Article Text

Download PDFPDF
EP874 Serologic markers of Chlamydia trachomatis and other sexually transmitted infections and subsequent ovarian cancer risk: results from the EPIC cohort
  1. A Idahl1,
  2. C Le Cornet2,
  3. S González Maldonado2,
  4. T Waterboer2,
  5. N Bender2,
  6. A Tjønneland3,
  7. L Hansen3,
  8. M-C Boutron-Ruault4,5,
  9. A Fournier4,5,
  10. M Kvaskoff4,5,
  11. H Boeing6,
  12. A Trichopoulou7,
  13. E Valanou7,
  14. E Peppa7,
  15. D Palli8,
  16. C Agnoli9,
  17. A Mattiello10,
  18. R Tumino11,
  19. C Sacerdote12,
  20. C Onland-Moret13,
  21. IT Gram14,
  22. E Weiderpass14,15,16,
  23. JR Quirós17,
  24. EJ Duell18,
  25. M-J Sánchez19,20,
  26. M-D Chirlaque20,21,22,
  27. A Barricarte20,23,24,
  28. L Gil24,
  29. J Brändstedt25,
  30. K Riesbeck26,
  31. E Lundin27,
  32. K-T Khaw28,
  33. A Perez-Cornago29,
  34. M Gunter30,
  35. L Dossus30,
  36. R Kaaks2 and
  37. R Turzanski Fortner2
  1. 1Department of Clinical Sciences, Obstetrics and Gynecology, Umeå University, Umeå, Sweden
  2. 2German Cancer Research Center, Heidelberg, Germany
  3. 3Danish Cancer Society Research Center, Copenhagen, Denmark
  4. 4Université Paris-Saclay
  5. 5Gustave Roussy, Villejuif, France
  6. 6German Institute of Human Nutrition Potsdam-Rehbrücke, Nuthetal, Germany
  7. 7Hellenic Health Foundation, Athens, Greece
  8. 8Institute for Cancer Research, Florence
  9. 9Istituto Nazionale Tumori di Milano Via Venezia, Milan
  10. 10Federico ii University, Naples
  11. 11‘Civic – M.P. Arezzo’ Hospital, Ragusa
  12. 12Città della Salute e della Scienza, Turin, Italy
  13. 13UMC Utrecht, YOUth Onderzoek – Universiteit Utrecht, Utrecht, The Netherlands
  14. 14University of Tromsø, Tromsø
  15. 15Institute of Population-Based Cancer Research, Oslo, Norway
  16. 16Karolinska Institutet, Stockholm, Sweden
  17. 17Conserjeria de Sanidad, Oviedo
  18. 18Catalan Institute of Oncology, Barcelona
  19. 19Hospitales Universitarios de Granada/Universidad de Granada, Granada
  20. 20CIBER in Epidemiology and Public Health, Madrid
  21. 21Regional Health Council, IMIB-Arrixaca
  22. 22Universidad de Murcia, Murcia
  23. 23Navarra Public Health Institute
  24. 24Navarra Institute for Health Research, Pamplona, Spain
  25. 25Lund University, Lund
  26. 26Lund University, Malmö
  27. 27Umeå University, Umeå, Sweden
  28. 28University of Cambridge, Cambridge
  29. 29University of Oxford, Oxford, UK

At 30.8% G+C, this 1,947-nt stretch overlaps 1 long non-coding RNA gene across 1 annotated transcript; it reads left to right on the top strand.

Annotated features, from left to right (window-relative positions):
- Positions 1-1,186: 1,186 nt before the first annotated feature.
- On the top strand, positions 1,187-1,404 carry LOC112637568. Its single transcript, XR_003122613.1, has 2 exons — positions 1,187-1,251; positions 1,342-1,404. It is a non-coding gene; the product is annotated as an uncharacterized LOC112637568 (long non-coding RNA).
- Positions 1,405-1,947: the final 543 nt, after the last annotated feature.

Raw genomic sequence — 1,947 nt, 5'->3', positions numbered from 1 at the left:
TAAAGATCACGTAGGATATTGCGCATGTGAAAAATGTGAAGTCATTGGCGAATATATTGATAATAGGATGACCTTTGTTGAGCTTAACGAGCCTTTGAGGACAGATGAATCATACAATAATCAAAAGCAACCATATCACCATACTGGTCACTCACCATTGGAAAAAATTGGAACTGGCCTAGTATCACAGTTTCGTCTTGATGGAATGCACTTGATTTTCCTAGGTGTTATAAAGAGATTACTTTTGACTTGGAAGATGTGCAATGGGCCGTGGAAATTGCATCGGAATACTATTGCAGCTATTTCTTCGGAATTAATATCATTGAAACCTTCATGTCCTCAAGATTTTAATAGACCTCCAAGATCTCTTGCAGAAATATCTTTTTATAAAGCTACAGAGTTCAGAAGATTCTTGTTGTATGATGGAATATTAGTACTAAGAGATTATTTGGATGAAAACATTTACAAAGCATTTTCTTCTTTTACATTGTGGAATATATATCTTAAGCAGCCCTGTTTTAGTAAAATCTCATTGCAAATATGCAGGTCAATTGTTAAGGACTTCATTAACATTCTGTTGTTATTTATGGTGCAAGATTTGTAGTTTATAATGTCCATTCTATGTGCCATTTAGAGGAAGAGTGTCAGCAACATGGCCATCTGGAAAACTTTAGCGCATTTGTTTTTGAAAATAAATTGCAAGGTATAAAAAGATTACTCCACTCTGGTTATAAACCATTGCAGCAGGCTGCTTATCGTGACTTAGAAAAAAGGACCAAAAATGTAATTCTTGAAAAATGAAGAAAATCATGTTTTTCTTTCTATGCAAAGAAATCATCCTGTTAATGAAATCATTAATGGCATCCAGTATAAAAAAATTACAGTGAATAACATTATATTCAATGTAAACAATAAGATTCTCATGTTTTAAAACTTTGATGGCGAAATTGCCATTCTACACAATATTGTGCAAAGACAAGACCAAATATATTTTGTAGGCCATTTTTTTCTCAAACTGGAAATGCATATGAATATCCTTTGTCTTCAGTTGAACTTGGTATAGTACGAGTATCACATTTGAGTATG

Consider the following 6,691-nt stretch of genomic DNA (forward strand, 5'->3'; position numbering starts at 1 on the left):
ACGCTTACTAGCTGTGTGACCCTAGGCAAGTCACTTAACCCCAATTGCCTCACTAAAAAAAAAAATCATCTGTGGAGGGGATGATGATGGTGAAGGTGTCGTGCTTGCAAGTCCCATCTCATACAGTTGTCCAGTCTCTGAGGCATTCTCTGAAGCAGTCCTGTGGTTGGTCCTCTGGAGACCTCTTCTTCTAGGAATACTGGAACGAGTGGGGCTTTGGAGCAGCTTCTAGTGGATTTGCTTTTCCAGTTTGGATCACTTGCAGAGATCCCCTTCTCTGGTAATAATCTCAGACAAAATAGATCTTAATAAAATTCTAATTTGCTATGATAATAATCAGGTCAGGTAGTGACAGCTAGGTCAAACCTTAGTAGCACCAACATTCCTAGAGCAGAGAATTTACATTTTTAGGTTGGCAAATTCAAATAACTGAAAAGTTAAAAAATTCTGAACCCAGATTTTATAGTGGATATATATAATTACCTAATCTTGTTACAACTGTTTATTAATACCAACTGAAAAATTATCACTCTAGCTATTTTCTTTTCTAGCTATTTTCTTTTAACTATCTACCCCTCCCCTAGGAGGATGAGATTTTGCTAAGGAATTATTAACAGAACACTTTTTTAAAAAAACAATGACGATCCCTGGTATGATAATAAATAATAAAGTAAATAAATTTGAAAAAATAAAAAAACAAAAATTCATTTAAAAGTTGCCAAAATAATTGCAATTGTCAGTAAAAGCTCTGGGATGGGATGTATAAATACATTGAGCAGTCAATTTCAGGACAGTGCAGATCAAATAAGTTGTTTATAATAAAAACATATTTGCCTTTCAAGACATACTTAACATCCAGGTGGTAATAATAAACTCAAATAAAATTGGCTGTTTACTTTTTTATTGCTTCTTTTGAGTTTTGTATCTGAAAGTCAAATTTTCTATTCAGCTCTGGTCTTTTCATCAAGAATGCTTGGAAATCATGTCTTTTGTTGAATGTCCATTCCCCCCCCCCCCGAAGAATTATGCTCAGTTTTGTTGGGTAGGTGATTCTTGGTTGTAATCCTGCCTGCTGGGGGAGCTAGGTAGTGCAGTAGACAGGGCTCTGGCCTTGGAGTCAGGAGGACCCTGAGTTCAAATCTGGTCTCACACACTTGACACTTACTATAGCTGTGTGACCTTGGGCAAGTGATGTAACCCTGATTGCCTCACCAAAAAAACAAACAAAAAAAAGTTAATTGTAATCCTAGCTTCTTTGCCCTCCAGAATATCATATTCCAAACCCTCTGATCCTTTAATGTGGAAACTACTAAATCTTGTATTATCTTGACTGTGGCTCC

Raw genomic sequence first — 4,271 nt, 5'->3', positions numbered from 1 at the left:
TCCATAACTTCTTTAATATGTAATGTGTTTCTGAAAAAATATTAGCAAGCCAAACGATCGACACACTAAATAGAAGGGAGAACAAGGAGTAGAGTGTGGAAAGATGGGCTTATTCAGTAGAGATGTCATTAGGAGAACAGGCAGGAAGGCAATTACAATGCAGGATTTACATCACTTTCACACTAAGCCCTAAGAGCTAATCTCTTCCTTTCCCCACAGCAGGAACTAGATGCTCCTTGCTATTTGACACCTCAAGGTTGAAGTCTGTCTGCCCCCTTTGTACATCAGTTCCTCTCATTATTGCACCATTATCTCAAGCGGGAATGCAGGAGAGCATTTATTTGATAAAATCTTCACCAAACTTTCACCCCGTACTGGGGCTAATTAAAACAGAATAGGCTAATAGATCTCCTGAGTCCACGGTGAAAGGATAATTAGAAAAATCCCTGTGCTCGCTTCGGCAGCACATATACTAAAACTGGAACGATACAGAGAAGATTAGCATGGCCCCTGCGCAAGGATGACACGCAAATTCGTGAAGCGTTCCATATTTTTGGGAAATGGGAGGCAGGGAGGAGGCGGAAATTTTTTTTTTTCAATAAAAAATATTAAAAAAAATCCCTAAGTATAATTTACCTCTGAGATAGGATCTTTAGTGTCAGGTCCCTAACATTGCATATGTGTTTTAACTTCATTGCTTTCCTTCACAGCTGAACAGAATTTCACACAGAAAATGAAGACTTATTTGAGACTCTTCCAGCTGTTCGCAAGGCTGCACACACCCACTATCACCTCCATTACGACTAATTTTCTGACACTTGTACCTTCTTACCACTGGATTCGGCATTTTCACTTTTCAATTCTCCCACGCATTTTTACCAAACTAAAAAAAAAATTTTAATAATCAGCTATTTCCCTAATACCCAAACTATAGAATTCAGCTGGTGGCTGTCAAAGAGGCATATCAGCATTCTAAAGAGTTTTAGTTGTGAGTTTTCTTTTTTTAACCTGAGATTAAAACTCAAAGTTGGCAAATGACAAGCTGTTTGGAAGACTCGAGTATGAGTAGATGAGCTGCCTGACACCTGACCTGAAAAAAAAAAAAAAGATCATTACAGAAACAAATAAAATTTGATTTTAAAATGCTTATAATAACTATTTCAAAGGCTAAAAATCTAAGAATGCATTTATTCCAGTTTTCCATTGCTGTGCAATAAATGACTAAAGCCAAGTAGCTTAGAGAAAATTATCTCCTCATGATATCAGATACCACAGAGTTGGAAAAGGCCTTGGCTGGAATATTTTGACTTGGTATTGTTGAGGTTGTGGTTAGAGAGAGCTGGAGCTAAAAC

30. 30International Agency for Research on Cancer, Lyon, France


Introduction/Background Sexually transmitted infections (STI) and pelvic inflammatory disease may cause damage to the fallopian tube where a substantial proportion of epithelial ovarian cancer (EOC) likely arises. The aim of this study was to determine whether Chlamydia trachomatis antibodies are associated with higher EOC risk. As secondary objectives, we investigated Mycoplasma genitalium,herpes simplex virus type 2 (HSV-2) and human papillomavirus (HPV) 16, 18 and 45 and EOC risk.

Methodology In a nested case-control study within the European Prospective Investigation into Cancer and Nutrition (EPIC) cohort,791 cases and 1,669 matched controls with pre-diagnosis blood samples were analyzed. Cases and controls were matched on study center, and at blood collection age, time of day, fasting status, exogenous hormone use, menopausal status, and menstrual cycle phase. Antibodies against C. trachomatis, M. genitalium, HSV-2, and HPV 16, 18 and 45 (E6, E7, L1) were assessed using multiplex fluorescent bead-based serology. Conditional logistic regression was used to estimate relative risks (RR) and 95% confidence intervals [CI] comparing women with positive vs. negative serology.

Results A total of 40% of the study population was seropositive to at least one STI. Positive serology to C. trachomatis Pgp3 antibodies was not associated with EOC risk overall, but was associated with higher risk of the mucinous histotype (RR=2.56 [95% CI=1.3–5.05]). Positive serology for chlamydia heat shock protein 60 (cHSP60-1), produced during persistent infection, was associated with higher risk of EOC overall (1.33 [1.09–1.62]) and of the serous subtype (1.42 [1.09–1.84]). None of the other evaluated STIs were associated with EOC risk overall; in analyses by histotype, HSV-2 was associated with higher risk of endometrioid EOC (2.93 [1.50–5.74]).

Conclusion C. trachomatis infection may influence carcinogenesis of serous and mucinous EOC, while HSV-2 might promote endometrioid disease. Mechanisms linking STIs to EOC need to be further elucidated.

Disclosure Financial support: This work was supported by grants from The Cancer Research Foundation in Northern Sweden and The County Council of Västerbotten, Sweden, and the German Cancer Research Center. The coordination of EPIC is financially supported by the European Commission (DG-SANCO) and the International Agency for Research on Cancer. The national cohorts are supported by grant givers in the separate countries. Detailed information on demand.

Statistics from

Request Permissions

If you wish to reuse any or all of this article please use the link below which will take you to the Copyright Clearance Center’s RightsLink service. You will be able to get a quick price and instant permission to reuse the content in many different ways.